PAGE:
Archive for the ‘Favorite Passages’ Category

Sometimes, you read a book and it fills you with this weird evangelical zeal, and you become convinced that the shattered world will never be put back together unless and until all living humans read the book.  And then there are books […] which you can’t tell people about, books so special and rare and yours that advertising your affection feels like a betrayal.  It wasn’t even that the book was so good or anything; it was just that the author […] seemed to understand me in weird and impossible ways.


~ John Green, The Fault in Our Stars


“Lesendes Mädchen” by Franz Eybl, 1850

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Anna paid attention to herself in the same way without guests, and was also very much taken up with reading – of novels and the serious books that were in vogue.  She ordered all the books that were mentioned with praise in the foreign newspapers and magazines she received, and read them with that concentration that one only finds in solitude.


~ From Anna Karenina by Leo Tolstoy


National Media Museum

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I don’t want to die because I keep on thinking of the future. I’m desperately curious to know what life will bring to me. What will happen to me, how I’ll develop, what I’ll be in five years’ time, in ten, in thirty. The man I will marry and the places I will live in and get to know. Children. It isn’t just a selfish curiosity. This is the worst possible time in history to die. Space-travel, science, the whole world waking up and stretching itself. A new age is beginning. I know it’s dangerous. But it’s wonderful to be alive in it.


~ From The Collector by John Fowles, born on this day in 1926


Blue Morpho Butterfly by Martin Johnson Heade (1819-1904)

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All life seen from the hole of invisibility is absurd.  So why do I write, torturing myself to put it down?  Because in spite of myself I’ve learned some things.  Without the possibility of action, all knowledge comes to one labeled “file and forget,” and I can neither file nor forget. […] Now that I’ve tried to put it all down the old fascination with playing a role returns, and I’m drawn upward again. […] The hibernation is over.  I must shake off the old skin and come up for breath.  There’s a stench in the air, which, from this distance underground, might be the smell either of death or of spring – I hope of spring.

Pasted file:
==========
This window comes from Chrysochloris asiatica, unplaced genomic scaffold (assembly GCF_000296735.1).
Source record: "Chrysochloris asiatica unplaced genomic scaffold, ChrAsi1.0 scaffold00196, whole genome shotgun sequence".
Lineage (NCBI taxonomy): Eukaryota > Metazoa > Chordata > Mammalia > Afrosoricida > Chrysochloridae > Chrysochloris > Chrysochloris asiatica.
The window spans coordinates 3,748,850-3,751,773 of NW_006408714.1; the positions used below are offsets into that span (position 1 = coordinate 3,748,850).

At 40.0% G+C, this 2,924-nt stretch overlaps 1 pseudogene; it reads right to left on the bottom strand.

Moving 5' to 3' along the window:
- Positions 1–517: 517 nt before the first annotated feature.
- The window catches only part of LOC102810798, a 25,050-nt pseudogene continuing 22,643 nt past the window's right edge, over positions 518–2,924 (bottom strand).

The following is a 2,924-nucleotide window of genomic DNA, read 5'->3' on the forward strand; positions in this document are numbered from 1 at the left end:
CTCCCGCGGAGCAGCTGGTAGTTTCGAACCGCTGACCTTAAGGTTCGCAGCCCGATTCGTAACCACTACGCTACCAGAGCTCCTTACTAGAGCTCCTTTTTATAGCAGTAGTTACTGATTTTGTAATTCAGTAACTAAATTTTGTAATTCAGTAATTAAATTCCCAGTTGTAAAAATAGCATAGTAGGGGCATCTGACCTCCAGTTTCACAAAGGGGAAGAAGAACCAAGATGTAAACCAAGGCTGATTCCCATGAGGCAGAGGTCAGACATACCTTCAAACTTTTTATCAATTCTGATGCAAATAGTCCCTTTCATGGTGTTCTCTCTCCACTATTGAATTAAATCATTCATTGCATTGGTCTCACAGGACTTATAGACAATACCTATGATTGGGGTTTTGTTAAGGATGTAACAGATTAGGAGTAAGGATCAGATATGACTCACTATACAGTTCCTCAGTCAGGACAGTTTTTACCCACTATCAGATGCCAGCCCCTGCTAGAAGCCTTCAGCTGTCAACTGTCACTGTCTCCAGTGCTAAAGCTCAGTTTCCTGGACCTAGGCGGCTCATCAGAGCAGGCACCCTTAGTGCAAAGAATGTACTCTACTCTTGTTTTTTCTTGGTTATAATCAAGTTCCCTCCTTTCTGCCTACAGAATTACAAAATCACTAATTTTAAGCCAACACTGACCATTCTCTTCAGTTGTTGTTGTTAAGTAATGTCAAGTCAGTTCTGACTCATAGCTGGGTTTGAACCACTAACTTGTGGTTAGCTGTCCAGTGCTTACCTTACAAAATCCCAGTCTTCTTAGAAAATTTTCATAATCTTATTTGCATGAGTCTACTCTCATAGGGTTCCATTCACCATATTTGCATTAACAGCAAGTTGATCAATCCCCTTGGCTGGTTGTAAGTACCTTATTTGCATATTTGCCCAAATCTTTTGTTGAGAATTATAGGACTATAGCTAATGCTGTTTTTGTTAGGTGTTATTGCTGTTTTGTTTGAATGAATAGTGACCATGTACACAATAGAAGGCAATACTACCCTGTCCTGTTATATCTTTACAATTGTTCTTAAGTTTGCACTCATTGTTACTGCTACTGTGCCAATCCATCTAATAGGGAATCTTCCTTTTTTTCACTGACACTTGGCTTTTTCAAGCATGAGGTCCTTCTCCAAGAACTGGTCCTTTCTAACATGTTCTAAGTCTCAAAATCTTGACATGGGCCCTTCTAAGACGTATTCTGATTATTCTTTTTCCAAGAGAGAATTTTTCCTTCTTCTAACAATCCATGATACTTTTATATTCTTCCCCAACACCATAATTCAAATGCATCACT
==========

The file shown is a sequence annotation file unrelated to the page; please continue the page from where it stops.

As I said before, a decision has been made.  I’m shaking off the old skin and I’ll leave it here in the hole.  I’m coming out, no less invisible without it, but coming out nevertheless.  And I suppose it’s damn well time.  Even hibernations can be overdone, come to think of it.  Perhaps that’s my greatest social crime, I’ve overstayed my hibernation.


~ From Invisible Man by Ralph Ellison, born on this day in 1914


“Paris Catacombs” by Viktor Hartmann (1834-1873)

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At the bottom of her heart, however, she was waiting for something to happen.  Like shipwrecked sailors, she turned despairing eyes upon the solitude of her life, seeking afar off some white sail in the mists of the horizon.  She did not know what this chance would be, what wind would bring it to her, towards what shore it would drive her, if it would be a shallop or a three-decker, laden with anguish or full of bliss to the portholes.  But each morning, as she awoke, she hoped it would come that day; she listened to every sound, sprang up with a start, wondered that it did not come; then at sunset, always more saddened, she longed for the morrow.


~ From Madame Bovary by Gustave Flaubert


“Madame Bovary” by Charles Leandre, 1931

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There were days when she was very happy without knowing why.  She was happy to be alive and breathing, when her whole being seemed to be one with the sunlight, the color, the odors, the luxuriant warmth of some perfect Southern day.  She liked then to wander alone into strange and unfamiliar places.  She discovered many a sunny, sleepy corner, fashioned to dream in.  And she found it good to dream and to be alone and unmolested. 

There were days when she was unhappy, she did not know why,—when it did not seem worth while to be glad or sorry, to be alive or dead; when life appeared to her like a grotesque pandemonium and humanity like worms struggling blindly toward inevitable annihilation.  She could not work on such a day, nor weave fancies to stir her pulses and warm her blood.


~ From The Awakening by Kate Chopin, born on this day in 1850


“A Willing Captive” by Frederick Stuart Church, 1888

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It evaded her now when she thought of her picture.  Phrases came.  Visions came.  Beautiful pictures.  Beautiful phrases.  But what she wished to get hold of was that very jar on the nerves, the thing itself before it has been made anything.  Get that and start afresh; get that and start afresh; she said desperately, pitching herself firmly again before her easel.  It was a miserable machine, an inefficient machine, she thought, the human apparatus for painting or for feeling; it always broke down at the critical moment; heroically, one must force it on.


~ To the Lighthouse by Virginia Woolf, born on this day in 1882


Miklós Barabás, 1838

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